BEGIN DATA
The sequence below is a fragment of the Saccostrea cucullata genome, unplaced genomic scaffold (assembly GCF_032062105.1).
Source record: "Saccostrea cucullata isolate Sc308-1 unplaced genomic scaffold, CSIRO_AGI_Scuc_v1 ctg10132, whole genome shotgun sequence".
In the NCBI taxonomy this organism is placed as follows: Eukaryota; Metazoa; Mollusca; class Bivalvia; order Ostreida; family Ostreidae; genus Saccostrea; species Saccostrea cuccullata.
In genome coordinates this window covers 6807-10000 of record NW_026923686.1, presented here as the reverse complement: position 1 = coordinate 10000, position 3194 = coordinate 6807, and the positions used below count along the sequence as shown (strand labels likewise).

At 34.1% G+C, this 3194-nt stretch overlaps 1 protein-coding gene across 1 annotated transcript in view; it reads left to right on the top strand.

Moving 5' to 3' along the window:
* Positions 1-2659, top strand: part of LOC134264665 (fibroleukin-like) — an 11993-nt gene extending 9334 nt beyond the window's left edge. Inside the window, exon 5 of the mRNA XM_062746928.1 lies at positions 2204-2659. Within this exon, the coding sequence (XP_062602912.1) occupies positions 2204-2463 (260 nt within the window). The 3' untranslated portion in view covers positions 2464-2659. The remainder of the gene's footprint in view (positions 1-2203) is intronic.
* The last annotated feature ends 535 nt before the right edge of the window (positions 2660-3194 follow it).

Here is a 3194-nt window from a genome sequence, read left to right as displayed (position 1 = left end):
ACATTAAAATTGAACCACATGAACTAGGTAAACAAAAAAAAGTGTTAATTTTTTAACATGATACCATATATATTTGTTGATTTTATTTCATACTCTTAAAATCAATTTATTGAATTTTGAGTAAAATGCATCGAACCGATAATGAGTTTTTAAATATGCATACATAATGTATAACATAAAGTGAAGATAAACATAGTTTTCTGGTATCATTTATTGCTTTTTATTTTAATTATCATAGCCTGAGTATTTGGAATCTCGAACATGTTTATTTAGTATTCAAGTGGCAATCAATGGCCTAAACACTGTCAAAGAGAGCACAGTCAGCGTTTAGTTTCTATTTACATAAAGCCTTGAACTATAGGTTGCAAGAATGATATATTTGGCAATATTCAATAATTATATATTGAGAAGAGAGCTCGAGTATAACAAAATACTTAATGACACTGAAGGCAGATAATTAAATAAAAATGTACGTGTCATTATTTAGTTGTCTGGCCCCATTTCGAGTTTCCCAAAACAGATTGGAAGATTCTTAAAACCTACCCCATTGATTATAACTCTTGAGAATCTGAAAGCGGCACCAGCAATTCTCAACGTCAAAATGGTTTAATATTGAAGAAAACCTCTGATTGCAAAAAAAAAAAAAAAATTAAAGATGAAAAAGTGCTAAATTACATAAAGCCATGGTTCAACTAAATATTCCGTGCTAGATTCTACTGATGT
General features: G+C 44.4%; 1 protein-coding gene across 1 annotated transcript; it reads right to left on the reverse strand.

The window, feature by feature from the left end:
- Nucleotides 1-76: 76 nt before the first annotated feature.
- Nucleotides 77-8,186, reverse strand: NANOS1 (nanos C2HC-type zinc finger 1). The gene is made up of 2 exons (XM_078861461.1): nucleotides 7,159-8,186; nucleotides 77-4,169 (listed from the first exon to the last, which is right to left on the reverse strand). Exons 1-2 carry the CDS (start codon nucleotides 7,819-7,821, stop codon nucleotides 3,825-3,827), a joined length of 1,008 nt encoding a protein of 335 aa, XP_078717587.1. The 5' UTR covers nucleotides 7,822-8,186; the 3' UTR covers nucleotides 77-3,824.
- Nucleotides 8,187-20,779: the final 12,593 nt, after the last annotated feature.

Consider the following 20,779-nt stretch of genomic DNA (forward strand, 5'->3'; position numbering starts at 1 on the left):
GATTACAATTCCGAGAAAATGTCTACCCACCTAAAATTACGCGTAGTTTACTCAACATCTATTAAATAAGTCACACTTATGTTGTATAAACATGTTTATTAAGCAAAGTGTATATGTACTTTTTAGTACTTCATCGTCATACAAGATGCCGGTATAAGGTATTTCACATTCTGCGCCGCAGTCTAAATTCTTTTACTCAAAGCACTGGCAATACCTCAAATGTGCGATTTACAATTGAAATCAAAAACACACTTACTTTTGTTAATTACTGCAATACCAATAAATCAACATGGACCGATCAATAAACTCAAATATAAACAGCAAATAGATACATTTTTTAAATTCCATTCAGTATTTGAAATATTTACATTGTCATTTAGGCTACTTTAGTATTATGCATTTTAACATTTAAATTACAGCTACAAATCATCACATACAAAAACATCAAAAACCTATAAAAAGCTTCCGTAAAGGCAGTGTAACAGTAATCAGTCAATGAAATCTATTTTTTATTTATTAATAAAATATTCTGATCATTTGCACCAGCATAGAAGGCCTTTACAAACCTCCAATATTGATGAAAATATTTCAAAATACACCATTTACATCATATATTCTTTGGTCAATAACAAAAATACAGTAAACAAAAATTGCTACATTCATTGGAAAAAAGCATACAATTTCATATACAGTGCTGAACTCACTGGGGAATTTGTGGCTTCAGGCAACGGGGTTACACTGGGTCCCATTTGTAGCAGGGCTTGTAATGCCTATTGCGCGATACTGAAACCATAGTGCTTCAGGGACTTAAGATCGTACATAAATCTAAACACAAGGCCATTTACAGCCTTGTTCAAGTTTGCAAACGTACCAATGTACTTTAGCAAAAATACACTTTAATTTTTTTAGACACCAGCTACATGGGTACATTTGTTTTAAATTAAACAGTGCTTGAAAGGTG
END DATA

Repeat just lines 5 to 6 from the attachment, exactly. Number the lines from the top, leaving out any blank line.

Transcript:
At 34.1% G+C, this 3194-nt stretch overlaps 1 protein-coding gene across 1 annotated transcript in view; it reads left to right on the top strand.

Moving 5' to 3' along the window: